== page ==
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When you guys spoke at Oxford recently, you mentioned that the show would soon be getting to major storylines before George R.R. Martin's novels do — the headlines then read "'Game of Thrones' to Spoil Books!"

Weiss: I wouldn't trust anything we said at that event. We were pretty drunk. [Both laugh]

Benioff: There's such a double meaning to the word "spoil" there. I'm not sure it's possible to spoil George's books. As the show progresses, it becomes its own thing in some ways . . . just because something happens on TV doesn't mean it will happen in the novels. To be a spoiler, there has to be certainty. And George could very well change his mind as he writes these books.

How is his relationship with the show these days? You could argue that, while his books are insanely popular, most people know what "Game of Thrones" is — and then draw a blank when you say A Song of Ice and Fire.

Benioff: He seemed really happy when we saw him at the premiere for the new season the other night. George is a great guy about all of this. It's a strange thing, but we are working at a certain pace because we have to.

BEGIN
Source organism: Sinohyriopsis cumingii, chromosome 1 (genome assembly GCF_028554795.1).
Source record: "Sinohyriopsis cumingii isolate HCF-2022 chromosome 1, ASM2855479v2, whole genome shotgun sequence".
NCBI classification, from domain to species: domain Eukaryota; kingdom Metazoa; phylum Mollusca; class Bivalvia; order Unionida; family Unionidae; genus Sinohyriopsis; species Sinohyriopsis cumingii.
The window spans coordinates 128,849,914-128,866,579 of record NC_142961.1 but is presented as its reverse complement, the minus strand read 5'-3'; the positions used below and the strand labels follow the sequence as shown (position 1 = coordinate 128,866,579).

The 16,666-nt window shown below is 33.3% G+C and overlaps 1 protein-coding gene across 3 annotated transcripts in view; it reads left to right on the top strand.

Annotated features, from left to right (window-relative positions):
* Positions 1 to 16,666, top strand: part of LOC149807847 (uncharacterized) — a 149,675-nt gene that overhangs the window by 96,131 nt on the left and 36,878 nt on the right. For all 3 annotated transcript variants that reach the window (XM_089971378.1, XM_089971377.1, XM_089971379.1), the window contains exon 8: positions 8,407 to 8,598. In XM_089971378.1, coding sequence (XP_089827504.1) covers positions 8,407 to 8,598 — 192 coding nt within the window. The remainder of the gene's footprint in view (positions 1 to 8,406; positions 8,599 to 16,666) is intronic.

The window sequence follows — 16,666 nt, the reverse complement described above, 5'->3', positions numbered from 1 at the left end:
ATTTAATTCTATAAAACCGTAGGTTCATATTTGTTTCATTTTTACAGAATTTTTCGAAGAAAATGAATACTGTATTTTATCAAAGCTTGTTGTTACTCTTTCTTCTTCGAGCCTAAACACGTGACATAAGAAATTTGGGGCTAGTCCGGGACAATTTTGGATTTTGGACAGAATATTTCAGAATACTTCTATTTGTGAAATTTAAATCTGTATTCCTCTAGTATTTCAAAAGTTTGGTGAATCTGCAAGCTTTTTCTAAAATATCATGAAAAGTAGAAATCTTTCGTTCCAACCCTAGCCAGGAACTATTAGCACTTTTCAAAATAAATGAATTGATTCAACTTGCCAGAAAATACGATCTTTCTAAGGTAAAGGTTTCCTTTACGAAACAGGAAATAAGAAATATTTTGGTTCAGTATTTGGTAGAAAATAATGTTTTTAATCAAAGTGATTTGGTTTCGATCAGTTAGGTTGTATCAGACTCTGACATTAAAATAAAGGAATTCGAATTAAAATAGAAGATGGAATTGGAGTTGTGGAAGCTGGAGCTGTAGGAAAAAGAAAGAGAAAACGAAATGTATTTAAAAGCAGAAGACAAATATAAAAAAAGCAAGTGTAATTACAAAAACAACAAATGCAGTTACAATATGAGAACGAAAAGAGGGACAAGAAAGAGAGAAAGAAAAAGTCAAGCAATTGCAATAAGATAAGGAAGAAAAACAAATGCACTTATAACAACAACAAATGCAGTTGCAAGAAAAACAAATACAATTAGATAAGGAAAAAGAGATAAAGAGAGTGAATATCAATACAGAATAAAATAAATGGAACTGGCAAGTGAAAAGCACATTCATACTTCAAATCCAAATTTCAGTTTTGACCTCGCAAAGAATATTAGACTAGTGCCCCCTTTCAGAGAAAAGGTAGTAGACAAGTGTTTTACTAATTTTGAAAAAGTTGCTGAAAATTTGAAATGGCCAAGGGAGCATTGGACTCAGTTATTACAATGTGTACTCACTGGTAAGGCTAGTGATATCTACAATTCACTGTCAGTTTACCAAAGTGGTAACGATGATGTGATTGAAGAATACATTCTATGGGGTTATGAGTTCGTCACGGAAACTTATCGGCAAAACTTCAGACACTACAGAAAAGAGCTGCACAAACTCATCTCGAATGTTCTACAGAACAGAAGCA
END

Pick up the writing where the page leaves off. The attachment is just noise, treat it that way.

Weiss: It can't go on for 13 years. We need these actors while they can still play the characters.

Benioff: You can't have a 32-year-old Arya Stark. [Both laugh]

There's still a long way to go with the show, but in terms of what you guys want to do after this is over — one would guess it would be something that has absolutely nothing to do with hard-to-choreograph battle scenes and CGI dragons, right?

Benioff: It will be nothing but two guys sitting in a room, drinking beer and cracking jokes.

Weiss: It will not involve horses. [Both laugh]

Benioff: There's a project about escaped convicts in Oklahoma ["Dirty White Boys," based on Stephen Hunter's 1995 novel] that we're developing — and it doesn't involve a single sword fight!

Weiss: Even if it's a fake sword fight, you have to know what you're doing. This next project just involves guns. Pretty much anyone can pull a trigger, so it will be easier by default.